Jay Michaelson at The Jewish Daily Forward called it “the most tasteless YouTube video ever.” He continues, “It’s hard to fathom who thought this project would be a good idea. Any Jew with personal, familial or even historical memories of the Holocaust will immediately find it to be an outrage. Not to state the obvious, but it desecrates the memory of six million Jews to use their suffering as a way to convert Jews to Christianity.”
The Internet has exploded with discussions of this three-minute film, most of which call it offensive and/or insensitive and ask that it be taken off the Internet. If you haven’t seen the film, it’s worth three minutes of your time to watch and form your own opinion. But, the basic gist is this: A concentration camp in 1943 … the SS officers choosing who will go to work camps and who will go to the “showers.” Jesus, carrying His cross on His shoulder, is next in line. The SS officer sends Him to the showers, saying, “just another Jew.” Then, the title — “That Jew Died For You.” Then, up scrolls Isaiah 53:4-5, “Surely He took up our pain and bore our suffering, yet we considered Him punished by God, stricken by Him, and afflicted. But He was pierced for our iniquities; the punishment that brought us peace was on Him. And by His wounds we are healed.”
The film looked low-budget — bad acting, overly dramatic music and terrible cinematography … the green screen was so obvious it jolted me out of the story — but that wasn’t why it didn’t sit well with me.
I also completely understand Michaelson’s offense at the film. Even though I am not a Jew myself, when watching it … it just felt wrong. I agree with many of the film’s critics who say that if the film’s purpose was to convert Jews to Christianity, they actually did the complete opposite — pushed them further away. Especially because the film was released so close to Holocaust Remembrance Day on April 28. But even that wasn’t totally why it didn’t sit well with me.
Even if it weren’t poorly made, even if it weren’t offensive to Jews … the theology of the film just doesn’t make sense. The title and the quote from Isaiah do not fit with what actually happened in the movie.
The film is called, “That Jew Died for You,” but in the film, Jesus didn’t die FOR anyone, He only died with them. Yes, I said “only” on purpose. I am not trying to minimize death at all — each and every one of those six million deaths were valuable, beautiful lives that were precious to God. But, in a film that closes with a quote about a Messiah who “bore our suffering” and “took up our pain,” His death with them as “just another Jew,” especially while carrying His cross, doesn’t make any sense. As a Christian, I believe that Jesus died for me on the cross. But that’s not what this movie said with its story. In this movie, Jesus didn’t save anyone. He didn’t take anyone’s place. He didn’t die for anyone, even though He was carrying the cross. He just died. And then, up pops the title – “That Jew Died for You.” Huh? The film just left me confused. What were they trying to say?
If you go to the “why we made this movie” section of the web site, Jews for Jesus explains that their intentions in making this movie were:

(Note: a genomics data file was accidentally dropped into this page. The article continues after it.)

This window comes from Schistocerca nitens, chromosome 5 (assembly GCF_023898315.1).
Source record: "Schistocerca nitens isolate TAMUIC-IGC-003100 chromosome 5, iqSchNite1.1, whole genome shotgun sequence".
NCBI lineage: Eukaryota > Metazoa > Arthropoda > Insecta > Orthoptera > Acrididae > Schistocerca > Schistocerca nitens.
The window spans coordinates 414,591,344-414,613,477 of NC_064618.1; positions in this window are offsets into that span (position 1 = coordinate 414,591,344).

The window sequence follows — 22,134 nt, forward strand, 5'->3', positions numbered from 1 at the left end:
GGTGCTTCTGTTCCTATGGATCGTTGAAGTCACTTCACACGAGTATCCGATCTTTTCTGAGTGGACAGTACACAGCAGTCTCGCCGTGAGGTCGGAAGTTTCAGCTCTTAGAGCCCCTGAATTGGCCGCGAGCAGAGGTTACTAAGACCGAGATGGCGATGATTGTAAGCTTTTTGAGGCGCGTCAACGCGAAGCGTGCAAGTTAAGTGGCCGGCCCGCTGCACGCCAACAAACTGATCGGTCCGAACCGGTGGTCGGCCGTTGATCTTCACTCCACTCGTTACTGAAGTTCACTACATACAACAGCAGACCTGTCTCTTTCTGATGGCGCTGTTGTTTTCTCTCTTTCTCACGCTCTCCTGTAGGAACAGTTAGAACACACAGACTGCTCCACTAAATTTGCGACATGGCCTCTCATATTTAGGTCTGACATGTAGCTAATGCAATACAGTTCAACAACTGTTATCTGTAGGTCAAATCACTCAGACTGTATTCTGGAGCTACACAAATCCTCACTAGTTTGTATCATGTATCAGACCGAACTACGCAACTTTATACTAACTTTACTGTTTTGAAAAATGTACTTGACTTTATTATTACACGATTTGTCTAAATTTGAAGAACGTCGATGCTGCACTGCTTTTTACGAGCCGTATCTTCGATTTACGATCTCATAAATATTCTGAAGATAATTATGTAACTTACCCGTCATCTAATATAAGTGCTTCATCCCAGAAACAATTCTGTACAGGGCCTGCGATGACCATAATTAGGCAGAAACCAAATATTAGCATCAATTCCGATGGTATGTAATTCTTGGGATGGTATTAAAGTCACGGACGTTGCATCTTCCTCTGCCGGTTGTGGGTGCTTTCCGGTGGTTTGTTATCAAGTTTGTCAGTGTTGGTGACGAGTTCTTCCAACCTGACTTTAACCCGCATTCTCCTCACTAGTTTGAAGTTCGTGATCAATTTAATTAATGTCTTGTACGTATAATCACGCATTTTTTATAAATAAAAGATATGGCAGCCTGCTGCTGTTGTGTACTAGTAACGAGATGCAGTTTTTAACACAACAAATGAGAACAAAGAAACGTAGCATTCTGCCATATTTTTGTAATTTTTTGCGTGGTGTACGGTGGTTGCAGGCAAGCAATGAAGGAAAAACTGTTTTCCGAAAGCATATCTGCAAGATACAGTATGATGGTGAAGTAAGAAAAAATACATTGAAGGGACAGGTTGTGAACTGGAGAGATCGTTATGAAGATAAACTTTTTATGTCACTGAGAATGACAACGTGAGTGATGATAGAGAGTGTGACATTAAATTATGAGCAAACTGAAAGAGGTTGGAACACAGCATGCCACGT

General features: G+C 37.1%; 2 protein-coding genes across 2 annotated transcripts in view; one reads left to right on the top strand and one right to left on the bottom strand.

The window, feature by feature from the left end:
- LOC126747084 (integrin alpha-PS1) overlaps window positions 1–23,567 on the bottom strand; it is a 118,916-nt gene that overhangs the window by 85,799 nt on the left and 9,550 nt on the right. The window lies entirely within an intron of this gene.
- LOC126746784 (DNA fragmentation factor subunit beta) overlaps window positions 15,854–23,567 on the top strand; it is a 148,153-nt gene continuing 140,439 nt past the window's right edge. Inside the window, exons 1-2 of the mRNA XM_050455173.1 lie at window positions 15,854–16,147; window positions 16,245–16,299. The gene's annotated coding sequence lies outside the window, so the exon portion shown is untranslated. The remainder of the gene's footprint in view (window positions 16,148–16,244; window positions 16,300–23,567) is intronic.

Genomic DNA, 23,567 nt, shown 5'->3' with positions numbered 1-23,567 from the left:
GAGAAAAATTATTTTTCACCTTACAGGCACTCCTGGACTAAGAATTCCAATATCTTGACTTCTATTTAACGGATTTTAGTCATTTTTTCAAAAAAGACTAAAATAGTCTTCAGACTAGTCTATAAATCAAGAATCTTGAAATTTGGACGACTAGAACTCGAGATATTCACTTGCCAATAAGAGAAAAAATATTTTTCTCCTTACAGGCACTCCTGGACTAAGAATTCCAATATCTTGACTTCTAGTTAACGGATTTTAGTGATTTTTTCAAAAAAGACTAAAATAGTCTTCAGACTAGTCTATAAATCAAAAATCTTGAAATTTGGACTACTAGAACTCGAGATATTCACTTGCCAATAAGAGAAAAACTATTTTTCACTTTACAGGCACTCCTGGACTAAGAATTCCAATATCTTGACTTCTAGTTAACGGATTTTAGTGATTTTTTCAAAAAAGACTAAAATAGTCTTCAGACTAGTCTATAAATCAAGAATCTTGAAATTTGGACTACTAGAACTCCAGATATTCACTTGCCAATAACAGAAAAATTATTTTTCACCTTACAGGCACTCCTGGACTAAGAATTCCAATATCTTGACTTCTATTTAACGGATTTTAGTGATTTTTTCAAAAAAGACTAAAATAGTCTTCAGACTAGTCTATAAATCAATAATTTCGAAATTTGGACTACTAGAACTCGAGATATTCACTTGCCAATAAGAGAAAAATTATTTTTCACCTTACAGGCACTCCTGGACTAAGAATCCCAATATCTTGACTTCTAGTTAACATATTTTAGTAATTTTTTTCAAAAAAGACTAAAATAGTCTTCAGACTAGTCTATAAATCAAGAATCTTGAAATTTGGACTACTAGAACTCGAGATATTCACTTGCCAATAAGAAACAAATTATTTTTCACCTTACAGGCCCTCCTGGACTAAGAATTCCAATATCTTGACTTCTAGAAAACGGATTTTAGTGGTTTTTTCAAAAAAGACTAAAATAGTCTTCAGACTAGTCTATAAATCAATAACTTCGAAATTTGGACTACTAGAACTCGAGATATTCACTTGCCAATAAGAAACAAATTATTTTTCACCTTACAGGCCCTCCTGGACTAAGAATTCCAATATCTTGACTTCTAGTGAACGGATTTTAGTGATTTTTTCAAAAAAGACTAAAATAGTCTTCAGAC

- To grapple with the question, “Where was God during The Holocaust?”
- To counteract the view that the actions of Hitler and his regime were an outgrowth of the teachings of Jesus
- To express the belief that Jesus sufferings on the cross were on our behalf
That’s their first problem right there. It’s a three-minute movie. It can’t say three things. There’s not enough time.
They thought they could accomplish all of this by emphasizing that if Jesus were living in Europe in 1943, the Nazis would have considered Him “just another Jew.” OK. I get that one point – that Jesus was “just another Jew.” That makes sense. Now. Now that I read the web site and watched the “making of” the video. But that wasn’t what came through in the film, at least not to me. And in this way, movies are like jokes. If you have to explain your joke, it’s not funny. If you have to explain your movie, it’s not powerful.
The movie just didn’t accomplish what they intended. And in the process, it offended tens of thousands of Jews. I agree with Michaelson that it desecrates the memory of the six million Jews who were slaughtered in The Holocaust. At the same time, it should offend Christians — it misses the mark on the Gospel. Jews for Jesus closes their “making of” the video by saying, “‘That Jew Died for You’ is not a message of despair, it is a message of hope and salvation.” In the film, I didn’t see any hope and salvation. The movie starts and ends with death. The only hope isn’t in the movie itself, but in the Scripture passage quoted afterward. As hope-filled as I know Scripture to be, just tacking a Bible verse on the end of a movie about death doesn’t really add hope. If you want a hope-filled film, the hope needs to be part of the story.
There are many real hope-filled stories from The Holocaust, many stories of survival, many real stories of how God was there with people through the suffering and pain and death, and even stories of how Christians helped Jews to survive. Perhaps Jews for Jesus should have spent their time and resources telling one of those stories instead.
Kathy Larson is the director of Christian Education and Creative Arts at Good Shepherd Presbyterian Church in Charlotte, N.C.